• There is no evidence to demonstrate that homework benefits students below high school age. Even if you regard standardized test results as a useful measure (which I don’t), more homework isn’t correlated with higher scores for children in elementary school. The only effect that does show up is less positive attitudes on the part of kids who get more assignments.
• In high school, some studies do find a relationship between homework and test scores, but it tends to be small. More important, there’s no reason to think that higher achievement is caused by the homework.
• No study has ever confirmed the widely accepted assumption that homework yields nonacademic benefits—self-discipline, independence, perseverance, or better time-management skills—for students of any age. The idea that homework builds character or improves study skills is basically a myth.
Overtime in First Grade
In short, there’s no reason to think that most students would be at a disadvantage if homework were reduced or even eliminated. Yet the most striking trend in the past two decades has been the tendency to pile more and more assignments on younger and younger children. (Remember, that’s the age at which the benefits are most questionable, if not absent!)
Even school districts that had an unofficial custom not so long ago of waiting until the third grade before giving homework have abandoned that restraint. A long-term national survey discovered that the proportion of six- to eight-year-old children who reported having homework on a given day had climbed from 34 percent in 1981 to 64 percent in 2002, and the weekly time they spent studying at home more than doubled.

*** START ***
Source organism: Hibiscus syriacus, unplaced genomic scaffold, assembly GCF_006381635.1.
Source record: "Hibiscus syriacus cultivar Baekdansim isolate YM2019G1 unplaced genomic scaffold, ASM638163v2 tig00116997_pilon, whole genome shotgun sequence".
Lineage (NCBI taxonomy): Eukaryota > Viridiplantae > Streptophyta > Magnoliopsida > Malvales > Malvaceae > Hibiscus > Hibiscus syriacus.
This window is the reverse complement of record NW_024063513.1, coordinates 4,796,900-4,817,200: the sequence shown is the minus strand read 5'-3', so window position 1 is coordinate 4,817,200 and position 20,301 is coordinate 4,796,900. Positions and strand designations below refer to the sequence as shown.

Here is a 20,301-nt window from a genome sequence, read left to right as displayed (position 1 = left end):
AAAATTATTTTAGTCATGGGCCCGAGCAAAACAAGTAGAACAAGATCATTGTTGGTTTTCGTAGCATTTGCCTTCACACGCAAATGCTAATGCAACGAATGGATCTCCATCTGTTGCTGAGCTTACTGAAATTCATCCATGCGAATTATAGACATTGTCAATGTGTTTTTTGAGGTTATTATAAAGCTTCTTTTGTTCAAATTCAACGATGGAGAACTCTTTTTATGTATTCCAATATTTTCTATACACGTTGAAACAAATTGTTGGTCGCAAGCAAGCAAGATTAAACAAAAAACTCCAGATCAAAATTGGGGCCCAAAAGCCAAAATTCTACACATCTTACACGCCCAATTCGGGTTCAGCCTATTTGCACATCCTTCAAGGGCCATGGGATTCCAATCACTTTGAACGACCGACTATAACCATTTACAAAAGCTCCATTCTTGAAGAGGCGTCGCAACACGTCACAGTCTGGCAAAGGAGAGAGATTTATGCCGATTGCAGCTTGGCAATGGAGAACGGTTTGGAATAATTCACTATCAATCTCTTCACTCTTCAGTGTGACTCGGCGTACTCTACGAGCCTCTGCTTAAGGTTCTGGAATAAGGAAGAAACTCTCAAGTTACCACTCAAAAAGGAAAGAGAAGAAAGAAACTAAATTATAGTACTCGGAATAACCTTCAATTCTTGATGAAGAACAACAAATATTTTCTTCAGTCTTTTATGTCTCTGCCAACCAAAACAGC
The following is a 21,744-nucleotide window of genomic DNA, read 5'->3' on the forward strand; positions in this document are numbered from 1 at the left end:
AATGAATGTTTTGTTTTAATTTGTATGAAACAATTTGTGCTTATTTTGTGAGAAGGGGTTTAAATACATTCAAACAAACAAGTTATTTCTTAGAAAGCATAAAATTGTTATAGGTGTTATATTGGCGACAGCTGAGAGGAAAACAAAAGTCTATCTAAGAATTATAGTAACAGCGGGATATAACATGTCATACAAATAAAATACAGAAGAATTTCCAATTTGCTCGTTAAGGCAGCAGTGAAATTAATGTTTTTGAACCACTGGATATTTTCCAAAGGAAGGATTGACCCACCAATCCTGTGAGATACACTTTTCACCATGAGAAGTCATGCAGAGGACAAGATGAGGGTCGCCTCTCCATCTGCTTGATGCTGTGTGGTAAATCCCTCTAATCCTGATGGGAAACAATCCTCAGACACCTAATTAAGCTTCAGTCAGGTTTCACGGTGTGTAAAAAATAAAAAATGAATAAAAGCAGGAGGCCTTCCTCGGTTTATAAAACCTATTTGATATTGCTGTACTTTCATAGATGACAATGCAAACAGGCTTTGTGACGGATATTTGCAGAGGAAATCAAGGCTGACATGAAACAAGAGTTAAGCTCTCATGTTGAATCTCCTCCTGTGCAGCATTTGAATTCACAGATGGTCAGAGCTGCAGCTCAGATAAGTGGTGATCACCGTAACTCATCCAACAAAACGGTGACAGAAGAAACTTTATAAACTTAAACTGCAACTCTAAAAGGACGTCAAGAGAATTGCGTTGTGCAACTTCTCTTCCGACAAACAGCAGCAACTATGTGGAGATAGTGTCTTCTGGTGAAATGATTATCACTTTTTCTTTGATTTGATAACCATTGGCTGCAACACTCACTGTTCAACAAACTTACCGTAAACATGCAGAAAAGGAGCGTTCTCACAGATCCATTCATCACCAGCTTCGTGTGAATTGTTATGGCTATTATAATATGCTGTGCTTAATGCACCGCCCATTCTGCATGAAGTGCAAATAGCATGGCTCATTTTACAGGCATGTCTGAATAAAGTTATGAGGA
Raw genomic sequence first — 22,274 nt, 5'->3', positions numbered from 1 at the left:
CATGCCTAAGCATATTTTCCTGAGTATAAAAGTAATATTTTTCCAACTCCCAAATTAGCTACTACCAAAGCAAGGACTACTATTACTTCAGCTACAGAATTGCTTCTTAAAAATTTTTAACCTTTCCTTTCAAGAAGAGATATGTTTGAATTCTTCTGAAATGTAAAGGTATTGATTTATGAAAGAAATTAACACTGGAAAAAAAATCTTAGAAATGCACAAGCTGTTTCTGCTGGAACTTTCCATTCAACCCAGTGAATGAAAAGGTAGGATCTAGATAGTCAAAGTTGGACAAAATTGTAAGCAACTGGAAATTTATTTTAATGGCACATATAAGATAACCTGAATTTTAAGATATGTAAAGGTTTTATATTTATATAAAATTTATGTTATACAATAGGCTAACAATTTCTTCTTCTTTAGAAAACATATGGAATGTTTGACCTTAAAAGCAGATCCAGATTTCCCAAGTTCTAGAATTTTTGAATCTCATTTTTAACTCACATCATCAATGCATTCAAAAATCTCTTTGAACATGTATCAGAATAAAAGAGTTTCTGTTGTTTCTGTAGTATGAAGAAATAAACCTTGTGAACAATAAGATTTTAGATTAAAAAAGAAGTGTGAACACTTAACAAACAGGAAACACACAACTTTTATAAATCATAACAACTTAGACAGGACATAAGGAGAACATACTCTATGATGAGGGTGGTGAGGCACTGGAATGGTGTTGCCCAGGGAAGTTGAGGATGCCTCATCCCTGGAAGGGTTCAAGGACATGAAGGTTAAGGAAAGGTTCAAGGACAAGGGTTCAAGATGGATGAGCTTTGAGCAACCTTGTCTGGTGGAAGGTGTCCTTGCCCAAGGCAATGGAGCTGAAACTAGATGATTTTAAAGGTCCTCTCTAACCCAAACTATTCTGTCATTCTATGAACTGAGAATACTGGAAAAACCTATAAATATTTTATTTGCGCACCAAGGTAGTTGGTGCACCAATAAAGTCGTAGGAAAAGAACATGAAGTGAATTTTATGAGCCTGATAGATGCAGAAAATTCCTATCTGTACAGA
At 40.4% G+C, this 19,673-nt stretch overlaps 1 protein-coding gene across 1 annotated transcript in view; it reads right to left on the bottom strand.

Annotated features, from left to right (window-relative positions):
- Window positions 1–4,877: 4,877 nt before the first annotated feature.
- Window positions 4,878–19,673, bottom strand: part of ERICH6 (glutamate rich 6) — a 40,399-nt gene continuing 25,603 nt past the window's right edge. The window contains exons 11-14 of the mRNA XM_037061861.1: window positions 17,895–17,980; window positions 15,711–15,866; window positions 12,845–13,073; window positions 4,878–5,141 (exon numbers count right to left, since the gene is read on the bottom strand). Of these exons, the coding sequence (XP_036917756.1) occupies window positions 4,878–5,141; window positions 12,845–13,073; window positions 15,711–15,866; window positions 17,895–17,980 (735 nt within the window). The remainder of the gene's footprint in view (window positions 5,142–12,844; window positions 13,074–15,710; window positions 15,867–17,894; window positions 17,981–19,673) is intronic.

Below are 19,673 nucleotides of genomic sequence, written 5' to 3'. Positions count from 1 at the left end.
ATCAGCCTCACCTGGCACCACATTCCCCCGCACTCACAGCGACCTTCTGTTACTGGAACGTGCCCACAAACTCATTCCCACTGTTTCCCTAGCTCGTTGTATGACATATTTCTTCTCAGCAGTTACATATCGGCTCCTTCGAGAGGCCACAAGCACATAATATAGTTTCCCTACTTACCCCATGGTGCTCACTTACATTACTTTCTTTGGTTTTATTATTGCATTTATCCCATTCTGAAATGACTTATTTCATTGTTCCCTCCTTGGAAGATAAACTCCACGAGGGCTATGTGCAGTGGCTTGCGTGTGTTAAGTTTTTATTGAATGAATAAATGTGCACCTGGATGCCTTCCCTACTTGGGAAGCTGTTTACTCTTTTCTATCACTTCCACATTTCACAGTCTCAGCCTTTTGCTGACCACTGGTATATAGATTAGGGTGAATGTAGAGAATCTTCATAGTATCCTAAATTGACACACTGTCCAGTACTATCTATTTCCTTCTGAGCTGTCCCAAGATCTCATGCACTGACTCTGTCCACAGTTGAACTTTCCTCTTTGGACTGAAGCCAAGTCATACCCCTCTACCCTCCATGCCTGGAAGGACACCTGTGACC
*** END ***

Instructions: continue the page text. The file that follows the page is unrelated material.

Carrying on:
In fact, homework is even “becoming a routine part of the kindergarten experience,” according to a 2004 report.
The Negative Effects
It’s hard to deny that an awful lot of homework is exceptionally trying for an awful lot of children. Some are better able than others to handle the pressure of keeping up with a continuous flow of work, getting it all done on time, and turning out products that will meet with approval. Likewise, some assignments are less unpleasant than others. But in general, as one parent put it, homework simultaneously “overwhelms struggling kids and removes joy for high achievers.” Even reading for pleasure loses its appeal when children are told how much, or for how long, they must do it.
Even as they accept homework as inevitable, parents consistently report that it intrudes on family life. Many mothers and fathers spend every evening serving as homework monitors, a position for which they never applied. One professor of education, Gary Natriello at Columbia University, believed in the value of homework until his “own children started bringing home assignments in elementary school.” Even “the routine tasks sometimes carry directions that are difficult for two parents with advanced graduate degrees to understand,” he discovered.
What’s bad for parents is generally worse for kids. “School for [my son] is work,” one mother writes, “and by the end of a seven-hour workday, he’s exhausted. But like a worker on a double shift, he has to keep going” once he gets home. Exhaustion is just part of the problem, though. The psychological costs can be substantial for a child who not only is confused by a worksheet on long vowels or subtraction but also finds it hard to accept the whole idea of sitting still after school to do more schoolwork.